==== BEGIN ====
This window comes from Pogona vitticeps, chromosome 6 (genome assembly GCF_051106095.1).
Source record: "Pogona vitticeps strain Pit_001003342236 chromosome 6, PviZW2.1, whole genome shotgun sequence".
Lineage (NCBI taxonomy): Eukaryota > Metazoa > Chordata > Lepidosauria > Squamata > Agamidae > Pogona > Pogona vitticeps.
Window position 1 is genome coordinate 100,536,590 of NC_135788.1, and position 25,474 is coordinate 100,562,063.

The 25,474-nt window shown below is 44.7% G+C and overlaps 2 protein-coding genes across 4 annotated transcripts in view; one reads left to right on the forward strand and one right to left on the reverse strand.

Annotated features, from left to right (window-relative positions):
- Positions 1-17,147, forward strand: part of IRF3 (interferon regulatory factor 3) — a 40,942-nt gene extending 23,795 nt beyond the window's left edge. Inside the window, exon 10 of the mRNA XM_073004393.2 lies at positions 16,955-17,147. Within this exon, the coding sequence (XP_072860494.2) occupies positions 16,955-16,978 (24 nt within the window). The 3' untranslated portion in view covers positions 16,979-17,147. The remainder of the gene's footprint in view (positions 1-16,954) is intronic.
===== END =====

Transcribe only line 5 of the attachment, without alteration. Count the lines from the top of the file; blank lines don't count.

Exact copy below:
The 25,474-nt window shown below is 44.7% G+C and overlaps 2 protein-coding genes across 4 annotated transcripts in view; one reads left to right on the forward strand and one right to left on the reverse strand.